Michael Farkas said his experience at Calahan Street Elementary School in Northridge last semester was unforgettable. He volunteered to teach fundamental concepts of music to a group of children. He introduced them to various wind and string instruments and showed them how music can become an important part of their lives.
Farkas, a music studies major at CSUN, said teaching at K-12 levels is exciting and rewarding. As the president of the student chapter of the National Association for Music Educators at CSUN, Farkas said music students hoping to graduate in the field should join the group because it offers them a myriad of opportunities to develop methods of teaching music to children.
The local MENC chapter provides contacts through workshops, community events and industry meetings with professionals for college students interested in teaching music to kindergarten to high school students.
“Our main goal is to provide a network for students so they interact with teachers,” said Farkas, who was elected to his post last semester. “We interact with them and exchange ideas.”
MENC exists to prepare students to become teachers, he said, and was formerly called the Music Educators National Conference.
The organization holds sessions at least once a month. CSUN professors and professionals from the music industry, music teachers from other schools and others involved in playing, writing and recording music are invited to the workshops. Lecturers brainstorm ideas with future teachers that can be passed onto their students, who then forward them to their pupils which generate excitement, interest and curiosity.
The topics discussed in the MENC workshops include how to increase children’s music awareness, how to develop teaching techniques, psychological approaches to teaching music in environments where music is not a common subject and how to read and analyze music specifically chosen for children.
Jasmin Castellanos, a CSUN music education graduate, said the quality and capacity of the professors who attend the MENC lectures is beyond question. They offer tips on how to motivate, understand and perceive children’s behavior regarding music.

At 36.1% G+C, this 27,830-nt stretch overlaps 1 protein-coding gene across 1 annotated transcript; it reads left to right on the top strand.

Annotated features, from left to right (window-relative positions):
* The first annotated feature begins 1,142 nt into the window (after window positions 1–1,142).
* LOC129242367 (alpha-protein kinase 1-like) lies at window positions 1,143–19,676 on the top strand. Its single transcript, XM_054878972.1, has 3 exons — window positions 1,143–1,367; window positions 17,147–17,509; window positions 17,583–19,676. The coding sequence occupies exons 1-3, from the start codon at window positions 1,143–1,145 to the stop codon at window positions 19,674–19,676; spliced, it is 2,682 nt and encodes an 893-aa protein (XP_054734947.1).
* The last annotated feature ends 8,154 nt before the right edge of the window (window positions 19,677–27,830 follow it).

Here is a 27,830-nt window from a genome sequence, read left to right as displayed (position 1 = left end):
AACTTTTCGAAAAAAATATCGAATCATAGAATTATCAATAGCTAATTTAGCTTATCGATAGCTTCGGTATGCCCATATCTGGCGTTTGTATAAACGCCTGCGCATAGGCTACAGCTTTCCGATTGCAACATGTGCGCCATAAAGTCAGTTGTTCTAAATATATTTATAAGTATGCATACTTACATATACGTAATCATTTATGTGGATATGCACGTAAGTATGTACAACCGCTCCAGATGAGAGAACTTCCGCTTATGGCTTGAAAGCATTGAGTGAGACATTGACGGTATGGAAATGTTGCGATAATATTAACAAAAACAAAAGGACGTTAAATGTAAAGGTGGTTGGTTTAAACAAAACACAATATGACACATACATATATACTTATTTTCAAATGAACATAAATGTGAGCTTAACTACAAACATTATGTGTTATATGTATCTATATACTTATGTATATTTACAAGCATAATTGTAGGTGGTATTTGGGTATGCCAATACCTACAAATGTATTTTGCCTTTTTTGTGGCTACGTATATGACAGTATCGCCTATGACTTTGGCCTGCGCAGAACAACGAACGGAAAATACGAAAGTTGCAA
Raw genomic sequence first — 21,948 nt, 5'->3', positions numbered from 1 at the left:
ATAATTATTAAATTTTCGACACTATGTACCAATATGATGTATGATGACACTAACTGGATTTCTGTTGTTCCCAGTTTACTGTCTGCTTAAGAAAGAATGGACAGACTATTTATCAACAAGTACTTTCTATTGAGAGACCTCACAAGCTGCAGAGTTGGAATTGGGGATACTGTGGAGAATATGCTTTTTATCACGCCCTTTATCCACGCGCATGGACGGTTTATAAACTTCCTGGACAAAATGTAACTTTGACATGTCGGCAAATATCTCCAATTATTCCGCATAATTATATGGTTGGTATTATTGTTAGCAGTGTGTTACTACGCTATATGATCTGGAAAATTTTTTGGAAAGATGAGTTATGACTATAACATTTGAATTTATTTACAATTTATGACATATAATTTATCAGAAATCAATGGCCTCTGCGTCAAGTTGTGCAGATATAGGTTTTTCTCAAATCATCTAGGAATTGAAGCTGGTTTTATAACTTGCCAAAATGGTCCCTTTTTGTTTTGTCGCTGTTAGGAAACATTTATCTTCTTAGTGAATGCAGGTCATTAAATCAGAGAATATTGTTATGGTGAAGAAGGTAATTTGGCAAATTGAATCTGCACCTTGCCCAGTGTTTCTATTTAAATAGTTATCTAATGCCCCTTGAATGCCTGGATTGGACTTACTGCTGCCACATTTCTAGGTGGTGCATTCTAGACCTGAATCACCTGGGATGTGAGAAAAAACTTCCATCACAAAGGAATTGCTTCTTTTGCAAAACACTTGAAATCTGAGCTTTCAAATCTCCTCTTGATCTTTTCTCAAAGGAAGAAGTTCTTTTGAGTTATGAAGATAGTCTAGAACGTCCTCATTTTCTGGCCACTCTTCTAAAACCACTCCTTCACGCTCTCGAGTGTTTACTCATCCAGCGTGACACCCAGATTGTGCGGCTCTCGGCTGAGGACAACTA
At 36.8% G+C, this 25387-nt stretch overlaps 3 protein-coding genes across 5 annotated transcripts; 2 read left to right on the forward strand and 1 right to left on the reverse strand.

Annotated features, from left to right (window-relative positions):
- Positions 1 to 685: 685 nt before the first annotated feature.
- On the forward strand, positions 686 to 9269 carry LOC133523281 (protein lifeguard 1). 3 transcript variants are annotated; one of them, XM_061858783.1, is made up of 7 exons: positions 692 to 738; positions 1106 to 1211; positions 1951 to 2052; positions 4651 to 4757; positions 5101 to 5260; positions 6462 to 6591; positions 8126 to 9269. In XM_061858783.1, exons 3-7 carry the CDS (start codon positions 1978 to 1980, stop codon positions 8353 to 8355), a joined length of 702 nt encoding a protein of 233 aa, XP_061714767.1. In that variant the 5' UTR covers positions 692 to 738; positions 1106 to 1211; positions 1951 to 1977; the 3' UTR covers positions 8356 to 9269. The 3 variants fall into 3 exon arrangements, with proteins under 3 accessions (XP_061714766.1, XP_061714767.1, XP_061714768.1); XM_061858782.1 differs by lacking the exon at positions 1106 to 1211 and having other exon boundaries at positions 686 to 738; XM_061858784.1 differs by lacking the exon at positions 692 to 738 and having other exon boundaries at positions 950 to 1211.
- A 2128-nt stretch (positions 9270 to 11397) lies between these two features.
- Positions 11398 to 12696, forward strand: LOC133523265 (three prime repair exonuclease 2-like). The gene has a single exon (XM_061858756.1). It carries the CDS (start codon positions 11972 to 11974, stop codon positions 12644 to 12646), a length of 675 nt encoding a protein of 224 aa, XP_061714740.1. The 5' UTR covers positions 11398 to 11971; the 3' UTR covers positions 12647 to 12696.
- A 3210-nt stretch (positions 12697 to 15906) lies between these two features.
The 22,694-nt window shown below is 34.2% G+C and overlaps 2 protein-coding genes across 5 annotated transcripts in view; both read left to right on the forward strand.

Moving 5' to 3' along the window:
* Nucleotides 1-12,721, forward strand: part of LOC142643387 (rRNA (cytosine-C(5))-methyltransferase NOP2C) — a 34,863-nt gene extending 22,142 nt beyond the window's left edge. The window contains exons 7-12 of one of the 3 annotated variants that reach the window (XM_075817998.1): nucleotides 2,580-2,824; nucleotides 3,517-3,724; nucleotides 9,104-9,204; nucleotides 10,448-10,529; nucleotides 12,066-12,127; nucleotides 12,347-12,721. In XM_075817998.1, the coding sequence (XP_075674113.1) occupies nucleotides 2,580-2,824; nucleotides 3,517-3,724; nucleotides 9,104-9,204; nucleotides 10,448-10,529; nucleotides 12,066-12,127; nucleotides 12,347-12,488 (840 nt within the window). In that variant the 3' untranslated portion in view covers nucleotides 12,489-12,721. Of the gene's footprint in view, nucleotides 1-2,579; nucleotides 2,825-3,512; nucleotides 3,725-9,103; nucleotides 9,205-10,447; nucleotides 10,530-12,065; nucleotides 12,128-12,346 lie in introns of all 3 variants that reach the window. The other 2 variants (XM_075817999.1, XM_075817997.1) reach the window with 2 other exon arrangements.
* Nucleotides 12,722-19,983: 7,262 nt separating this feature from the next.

“I think the MENC workshops are very beneficial to us,” said Castellanos, who is currently enrolled in a program to earn her credentials as a K-12 teacher. “We want to become music teachers. Through MENC we have had the opportunity to know lots of music professionals as guest speakers that otherwise we would have never known.”
John Magnussen, professor of percussion at CSUN, said he has participated twice in MENC workshops and that his students were attentive and took notes.
“I’m not a direct MENC member, but I’ve been invited to speak about children’s motivational skills and music analyzing,” he said.
Magnussen said he understands the goal of the organization. Some students who attended his workshops have now graduated, and have begun teaching careers in local elementary schools, he said.
MENC is a 100-year-old national teachers organization founded in 1907.
As a general rule, MENC asks its members to develop teaching guidelines based on the National Standards for Music Education, which should include singing, playing instruments, music improvising, composing and evaluating. Guidelines should also include listening and analyzing, reading and writing music as it relates to other subjects, and music as it relates to history and culture.
“At CSUN, everyone reacts different to the MENC lectures,” said Farkas, who plans to teach high school students during the spring and middle school pupils during the Fall 2008 semester. “But most people get great benefit from attending them.”
There are currently between 60 and 80 registered MENC members. The workshops take place once or twice a month. The first workshop was held Sept., 6 at noon in the music department. It drew about 17 students.
“All students on campus are welcomed to attend our meetings and workshops,” Farkas said. “It’s just that they have to know music concepts deeper to understand what the organization is about.”
Other events MENC members can attend are regional and national music conferences, such as the Sept., 8 conference for music educators that was held in Anaheim. The Southern California School Band and Orchestra Association offered networking opportunities and workshops at the Crowne Plaza Resort Hotel.
Dr. Lawrence Stoffel, bands director from the CSUN music department also participated. Stoffel is also MENC’s advisor.
“It takes about five years for students to really find their grooves,” Farkas said. “We try to give them as many tools as we can to find their groove sooner.”
Do you have more to say than a comment? Want any feedback from the writer? Story ideas? Head to The Gripevine.